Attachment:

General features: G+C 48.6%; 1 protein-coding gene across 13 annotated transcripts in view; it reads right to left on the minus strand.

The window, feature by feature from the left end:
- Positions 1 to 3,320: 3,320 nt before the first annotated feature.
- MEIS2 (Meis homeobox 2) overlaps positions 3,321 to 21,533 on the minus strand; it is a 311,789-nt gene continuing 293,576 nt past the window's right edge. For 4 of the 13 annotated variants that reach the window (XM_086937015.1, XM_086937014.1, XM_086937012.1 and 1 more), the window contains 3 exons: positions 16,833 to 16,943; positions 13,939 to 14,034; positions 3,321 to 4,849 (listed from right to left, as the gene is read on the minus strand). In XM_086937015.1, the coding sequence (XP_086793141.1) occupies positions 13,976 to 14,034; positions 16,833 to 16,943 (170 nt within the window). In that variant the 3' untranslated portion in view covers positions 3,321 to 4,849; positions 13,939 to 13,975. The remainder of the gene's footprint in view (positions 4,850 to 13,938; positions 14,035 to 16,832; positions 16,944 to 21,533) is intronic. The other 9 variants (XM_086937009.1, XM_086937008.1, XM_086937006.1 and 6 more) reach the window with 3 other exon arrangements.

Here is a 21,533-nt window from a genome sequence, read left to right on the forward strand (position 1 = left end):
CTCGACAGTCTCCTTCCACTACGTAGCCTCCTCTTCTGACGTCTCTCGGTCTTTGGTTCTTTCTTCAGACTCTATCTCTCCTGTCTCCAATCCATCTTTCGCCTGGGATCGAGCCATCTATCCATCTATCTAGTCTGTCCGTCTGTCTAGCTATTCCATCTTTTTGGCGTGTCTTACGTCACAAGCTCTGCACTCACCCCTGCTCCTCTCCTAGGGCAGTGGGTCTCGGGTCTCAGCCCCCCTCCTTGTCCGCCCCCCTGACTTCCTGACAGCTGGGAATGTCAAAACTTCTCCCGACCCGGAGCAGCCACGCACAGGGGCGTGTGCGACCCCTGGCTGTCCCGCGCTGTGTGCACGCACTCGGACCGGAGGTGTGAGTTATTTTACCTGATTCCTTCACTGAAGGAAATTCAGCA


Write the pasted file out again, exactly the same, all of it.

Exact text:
General features: G+C 48.6%; 1 protein-coding gene across 13 annotated transcripts in view; it reads right to left on the minus strand.

The window, feature by feature from the left end:
- Positions 1 to 3,320: 3,320 nt before the first annotated feature.
- MEIS2 (Meis homeobox 2) overlaps positions 3,321 to 21,533 on the minus strand; it is a 311,789-nt gene continuing 293,576 nt past the window's right edge. For 4 of the 13 annotated variants that reach the window (XM_086937015.1, XM_086937014.1, XM_086937012.1 and 1 more), the window contains 3 exons: positions 16,833 to 16,943; positions 13,939 to 14,034; positions 3,321 to 4,849 (listed from right to left, as the gene is read on the minus strand). In XM_086937015.1, the coding sequence (XP_086793141.1) occupies positions 13,976 to 14,034; positions 16,833 to 16,943 (170 nt within the window). In that variant the 3' untranslated portion in view covers positions 3,321 to 4,849; positions 13,939 to 13,975. The remainder of the gene's footprint in view (positions 4,850 to 13,938; positions 14,035 to 16,832; positions 16,944 to 21,533) is intronic. The other 9 variants (XM_086937009.1, XM_086937008.1, XM_086937006.1 and 6 more) reach the window with 3 other exon arrangements.

Here is a 21,533-nt window from a genome sequence, read left to right on the forward strand (position 1 = left end):
CTCGACAGTCTCCTTCCACTACGTAGCCTCCTCTTCTGACGTCTCTCGGTCTTTGGTTCTTTCTTCAGACTCTATCTCTCCTGTCTCCAATCCATCTTTCGCCTGGGATCGAGCCATCTATCCATCTATCTAGTCTGTCCGTCTGTCTAGCTATTCCATCTTTTTGGCGTGTCTTACGTCACAAGCTCTGCACTCACCCCTGCTCCTCTCCTAGGGCAGTGGGTCTCGGGTCTCAGCCCCCCTCCTTGTCCGCCCCCCTGACTTCCTGACAGCTGGGAATGTCAAAACTTCTCCCGACCCGGAGCAGCCACGCACAGGGGCGTGTGCGACCCCTGGCTGTCCCGCGCTGTGTGCACGCACTCGGACCGGAGGTGTGAGTTATTTTACCTGATTCCTTCACTGAAGGAAATTCAGCA